FRIDAY, Feb. 18, 2005 (HealthDay News) -- The popular prescription painkillers Celebrex, Vioxx and Bextra significantly raise cardiovascular risks, but they should stay on the market, a U.S. Food and Drug Administration panel determined Friday.
In three unanimous votes in succession, the advisory group found that all three drugs in the class of painkillers known as cox-2 inhibitors carry increased heart risk.
But despite split votes on the question of keeping the drugs on the market, the panel appeared to determine that their benefits outweighed their risks.
The advisory group, ending three days of hearings, approved recommending continued use of Pfizer's Celebrex by a vote of 31-1.
The panel's vote to recommend continued use of Pfizer's painkiller Bextra passed 17-13, with two abstentions.
And the support for keeping Merck's Vioxx passed 17-15.
Most of the panel members recommended including black box warnings on the labels of all three of the drugs to flag the heightened heart risk, and there was much discussion on considering similar warnings for all non-steroidal anti-inflammatory (NSAIDs) drugs, to which cox-2s belong.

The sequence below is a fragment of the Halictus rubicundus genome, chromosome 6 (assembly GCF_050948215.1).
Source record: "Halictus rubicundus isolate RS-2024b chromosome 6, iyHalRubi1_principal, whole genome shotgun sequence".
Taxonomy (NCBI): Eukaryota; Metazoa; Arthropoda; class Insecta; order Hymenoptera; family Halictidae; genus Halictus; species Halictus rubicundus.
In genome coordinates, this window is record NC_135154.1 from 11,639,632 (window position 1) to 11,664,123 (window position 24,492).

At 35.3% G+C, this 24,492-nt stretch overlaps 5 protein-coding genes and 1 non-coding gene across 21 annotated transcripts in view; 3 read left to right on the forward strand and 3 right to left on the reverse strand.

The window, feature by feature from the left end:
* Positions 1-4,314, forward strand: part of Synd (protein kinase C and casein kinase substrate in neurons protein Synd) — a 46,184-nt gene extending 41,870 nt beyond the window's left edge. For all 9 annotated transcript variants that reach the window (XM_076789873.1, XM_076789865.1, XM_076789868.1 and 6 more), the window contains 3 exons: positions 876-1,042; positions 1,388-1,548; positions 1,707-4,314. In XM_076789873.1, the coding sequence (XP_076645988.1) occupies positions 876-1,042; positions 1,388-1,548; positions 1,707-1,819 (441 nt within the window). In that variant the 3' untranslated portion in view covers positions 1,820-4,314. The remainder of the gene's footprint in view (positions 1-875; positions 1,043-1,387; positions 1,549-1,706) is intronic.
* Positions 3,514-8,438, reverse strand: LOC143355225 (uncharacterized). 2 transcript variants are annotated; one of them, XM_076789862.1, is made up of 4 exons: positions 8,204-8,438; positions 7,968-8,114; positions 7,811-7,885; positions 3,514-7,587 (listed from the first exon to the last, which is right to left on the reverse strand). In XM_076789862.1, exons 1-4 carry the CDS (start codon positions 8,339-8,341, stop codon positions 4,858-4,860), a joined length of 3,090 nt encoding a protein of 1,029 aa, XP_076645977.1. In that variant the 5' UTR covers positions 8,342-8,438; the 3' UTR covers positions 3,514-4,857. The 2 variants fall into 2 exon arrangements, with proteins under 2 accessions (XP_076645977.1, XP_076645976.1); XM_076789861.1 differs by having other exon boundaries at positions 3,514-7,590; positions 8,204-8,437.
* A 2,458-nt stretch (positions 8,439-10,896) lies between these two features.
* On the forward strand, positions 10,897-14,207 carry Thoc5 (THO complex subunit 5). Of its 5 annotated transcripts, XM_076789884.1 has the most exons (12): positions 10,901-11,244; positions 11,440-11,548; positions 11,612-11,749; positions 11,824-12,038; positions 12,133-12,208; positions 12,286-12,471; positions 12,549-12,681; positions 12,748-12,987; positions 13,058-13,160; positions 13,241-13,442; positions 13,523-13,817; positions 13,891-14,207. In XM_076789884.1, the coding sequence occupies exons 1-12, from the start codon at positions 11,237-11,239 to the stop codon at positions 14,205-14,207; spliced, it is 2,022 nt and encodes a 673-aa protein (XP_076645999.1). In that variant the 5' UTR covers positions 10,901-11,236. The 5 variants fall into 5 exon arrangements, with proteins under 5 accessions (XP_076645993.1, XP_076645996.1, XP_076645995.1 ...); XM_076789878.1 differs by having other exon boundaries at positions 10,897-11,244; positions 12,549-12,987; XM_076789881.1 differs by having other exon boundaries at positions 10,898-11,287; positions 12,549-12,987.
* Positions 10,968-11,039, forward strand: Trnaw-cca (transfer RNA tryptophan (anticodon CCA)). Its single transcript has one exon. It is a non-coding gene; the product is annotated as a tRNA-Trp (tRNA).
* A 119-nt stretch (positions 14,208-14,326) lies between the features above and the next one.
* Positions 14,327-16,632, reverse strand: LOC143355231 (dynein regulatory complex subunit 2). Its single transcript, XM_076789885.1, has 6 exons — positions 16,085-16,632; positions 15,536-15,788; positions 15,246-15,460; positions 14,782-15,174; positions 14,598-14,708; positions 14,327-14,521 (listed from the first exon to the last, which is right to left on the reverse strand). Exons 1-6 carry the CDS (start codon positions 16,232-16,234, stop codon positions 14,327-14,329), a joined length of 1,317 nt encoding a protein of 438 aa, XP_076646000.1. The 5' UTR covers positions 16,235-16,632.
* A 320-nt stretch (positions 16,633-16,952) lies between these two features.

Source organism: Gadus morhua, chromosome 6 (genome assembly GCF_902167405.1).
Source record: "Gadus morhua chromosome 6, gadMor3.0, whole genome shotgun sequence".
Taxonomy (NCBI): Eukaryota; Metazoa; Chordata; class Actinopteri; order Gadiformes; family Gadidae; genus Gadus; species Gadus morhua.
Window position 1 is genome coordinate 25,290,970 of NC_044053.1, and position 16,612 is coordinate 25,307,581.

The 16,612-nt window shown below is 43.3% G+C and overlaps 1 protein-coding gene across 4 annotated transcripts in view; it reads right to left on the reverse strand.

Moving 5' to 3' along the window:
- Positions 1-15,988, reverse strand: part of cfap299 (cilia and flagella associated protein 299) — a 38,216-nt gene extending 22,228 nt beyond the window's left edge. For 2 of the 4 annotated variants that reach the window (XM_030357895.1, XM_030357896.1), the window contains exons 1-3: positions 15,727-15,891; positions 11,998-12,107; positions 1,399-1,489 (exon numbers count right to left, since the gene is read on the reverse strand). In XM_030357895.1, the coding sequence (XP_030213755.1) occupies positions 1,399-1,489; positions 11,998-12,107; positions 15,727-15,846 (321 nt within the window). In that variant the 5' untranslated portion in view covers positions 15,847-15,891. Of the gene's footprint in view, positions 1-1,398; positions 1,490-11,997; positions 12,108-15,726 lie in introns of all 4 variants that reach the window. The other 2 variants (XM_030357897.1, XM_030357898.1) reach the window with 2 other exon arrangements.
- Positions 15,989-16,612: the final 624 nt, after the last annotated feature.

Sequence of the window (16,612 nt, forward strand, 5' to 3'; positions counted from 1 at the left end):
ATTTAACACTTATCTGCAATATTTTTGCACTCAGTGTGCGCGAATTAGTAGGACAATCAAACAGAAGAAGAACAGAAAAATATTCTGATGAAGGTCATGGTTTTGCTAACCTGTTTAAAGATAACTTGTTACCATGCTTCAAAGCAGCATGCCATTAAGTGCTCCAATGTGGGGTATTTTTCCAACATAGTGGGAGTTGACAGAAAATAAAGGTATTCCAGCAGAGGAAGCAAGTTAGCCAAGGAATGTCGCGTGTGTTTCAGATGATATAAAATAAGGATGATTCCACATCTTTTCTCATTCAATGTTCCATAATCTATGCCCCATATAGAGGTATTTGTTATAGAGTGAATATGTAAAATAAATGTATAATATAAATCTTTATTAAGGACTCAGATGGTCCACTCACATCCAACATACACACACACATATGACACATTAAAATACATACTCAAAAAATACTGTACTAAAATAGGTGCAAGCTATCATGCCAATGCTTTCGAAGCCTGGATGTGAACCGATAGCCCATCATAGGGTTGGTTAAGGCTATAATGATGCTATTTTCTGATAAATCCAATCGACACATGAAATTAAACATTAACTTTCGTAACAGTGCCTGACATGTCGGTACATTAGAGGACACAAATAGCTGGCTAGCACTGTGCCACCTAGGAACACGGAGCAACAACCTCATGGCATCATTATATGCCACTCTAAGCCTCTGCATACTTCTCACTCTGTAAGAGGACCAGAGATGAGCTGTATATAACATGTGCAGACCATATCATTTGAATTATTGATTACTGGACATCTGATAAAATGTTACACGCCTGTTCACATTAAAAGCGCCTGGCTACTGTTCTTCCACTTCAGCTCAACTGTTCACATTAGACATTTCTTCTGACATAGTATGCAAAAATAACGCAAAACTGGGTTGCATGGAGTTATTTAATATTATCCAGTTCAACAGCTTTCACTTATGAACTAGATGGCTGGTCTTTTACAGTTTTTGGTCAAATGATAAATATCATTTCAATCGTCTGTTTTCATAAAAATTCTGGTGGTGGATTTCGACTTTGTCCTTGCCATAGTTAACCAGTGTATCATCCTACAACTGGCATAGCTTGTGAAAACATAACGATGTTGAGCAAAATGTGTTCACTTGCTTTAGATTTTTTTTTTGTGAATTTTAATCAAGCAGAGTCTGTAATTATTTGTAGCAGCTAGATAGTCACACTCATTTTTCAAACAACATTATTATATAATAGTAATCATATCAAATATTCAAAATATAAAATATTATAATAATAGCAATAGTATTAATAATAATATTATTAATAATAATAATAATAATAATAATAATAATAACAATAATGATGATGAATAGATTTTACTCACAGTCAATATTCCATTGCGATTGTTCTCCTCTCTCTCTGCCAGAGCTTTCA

In addition, various members of the panel suggested adding patient pamphlets and urging additional physician education in addition to limiting dose and/or duration of the cox-2 drugs.
The Vioxx vote appeared to ensure the return of the hugely popular drug, which Merck removed from pharmacy shelves last fall after its own clinical trials showed the increased heart risks. On Thursday, Merck announced at the hearings that it would consider resuming sales of Vioxx if the advisers found the benefits outweighed the risks.
But even those panel members who voted "yes" to letting Vioxx back on the market added that they had "reservations."
Dr. Steven Nissen of the Cleveland Clinic and others urged limiting the drug to a 12.5 milligram dose. Still others urged starting a patient registry or sending "reminders" six months or one year after a patient started taking Vioxx.